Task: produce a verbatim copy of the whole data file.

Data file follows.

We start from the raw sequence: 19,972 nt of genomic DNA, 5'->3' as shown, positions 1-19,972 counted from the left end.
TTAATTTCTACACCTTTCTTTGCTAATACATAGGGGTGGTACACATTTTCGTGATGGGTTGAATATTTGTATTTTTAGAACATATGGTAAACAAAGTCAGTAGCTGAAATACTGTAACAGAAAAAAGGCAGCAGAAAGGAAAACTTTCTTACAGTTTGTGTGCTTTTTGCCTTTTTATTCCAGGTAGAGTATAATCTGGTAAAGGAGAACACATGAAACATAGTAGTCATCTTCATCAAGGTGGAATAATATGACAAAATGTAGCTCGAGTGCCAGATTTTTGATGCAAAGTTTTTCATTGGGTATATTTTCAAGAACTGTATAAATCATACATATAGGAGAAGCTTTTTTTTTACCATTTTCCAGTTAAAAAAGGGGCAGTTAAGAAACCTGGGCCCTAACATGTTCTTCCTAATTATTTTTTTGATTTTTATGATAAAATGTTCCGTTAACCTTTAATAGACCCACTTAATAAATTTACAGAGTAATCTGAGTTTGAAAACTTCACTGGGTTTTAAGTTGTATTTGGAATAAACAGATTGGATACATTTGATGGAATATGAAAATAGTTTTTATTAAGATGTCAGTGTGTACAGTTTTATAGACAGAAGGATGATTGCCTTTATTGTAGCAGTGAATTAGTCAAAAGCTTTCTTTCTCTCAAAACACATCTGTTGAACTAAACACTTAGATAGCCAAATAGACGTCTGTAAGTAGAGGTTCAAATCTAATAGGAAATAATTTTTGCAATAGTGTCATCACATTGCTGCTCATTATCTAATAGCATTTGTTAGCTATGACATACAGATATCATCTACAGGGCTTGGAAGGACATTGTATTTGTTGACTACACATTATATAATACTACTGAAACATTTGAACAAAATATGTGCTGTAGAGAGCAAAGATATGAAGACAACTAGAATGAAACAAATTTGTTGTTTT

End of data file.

We start from the raw sequence: 19,972 nt of genomic DNA, 5'->3' as shown, positions 1-19,972 counted from the left end.
TTAATTTCTACACCTTTCTTTGCTAATACATAGGGGTGGTACACATTTTCGTGATGGGTTGAATATTTGTATTTTTAGAACATATGGTAAACAAAGTCAGTAGCTGAAATACTGTAACAGAAAAAAGGCAGCAGAAAGGAAAACTTTCTTACAGTTTGTGTGCTTTTTGCCTTTTTATTCCAGGTAGAGTATAATCTGGTAAAGGAGAACACATGAAACATAGTAGTCATCTTCATCAAGGTGGAATAATATGACAAAATGTAGCTCGAGTGCCAGATTTTTGATGCAAAGTTTTTCATTGGGTATATTTTCAAGAACTGTATAAATCATACATATAGGAGAAGCTTTTTTTTTACCATTTTCCAGTTAAAAAAGGGGCAGTTAAGAAACCTGGGCCCTAACATGTTCTTCCTAATTATTTTTTTGATTTTTATGATAAAATGTTCCGTTAACCTTTAATAGACCCACTTAATAAATTTACAGAGTAATCTGAGTTTGAAAACTTCACTGGGTTTTAAGTTGTATTTGGAATAAACAGATTGGATACATTTGATGGAATATGAAAATAGTTTTTATTAAGATGTCAGTGTGTACAGTTTTATAGACAGAAGGATGATTGCCTTTATTGTAGCAGTGAATTAGTCAAAAGCTTTCTTTCTCTCAAAACACATCTGTTGAACTAAACACTTAGATAGCCAAATAGACGTCTGTAAGTAGAGGTTCAAATCTAATAGGAAATAATTTTTGCAATAGTGTCATCACATTGCTGCTCATTATCTAATAGCATTTGTTAGCTATGACATACAGATATCATCTACAGGGCTTGGAAGGACATTGTATTTGTTGACTACACATTATATAATACTACTGAAACATTTGAACAAAATATGTGCTGTAGAGAGCAAAGATATGAAGACAACTAGAATGAAACAAATTTGTTGTTTT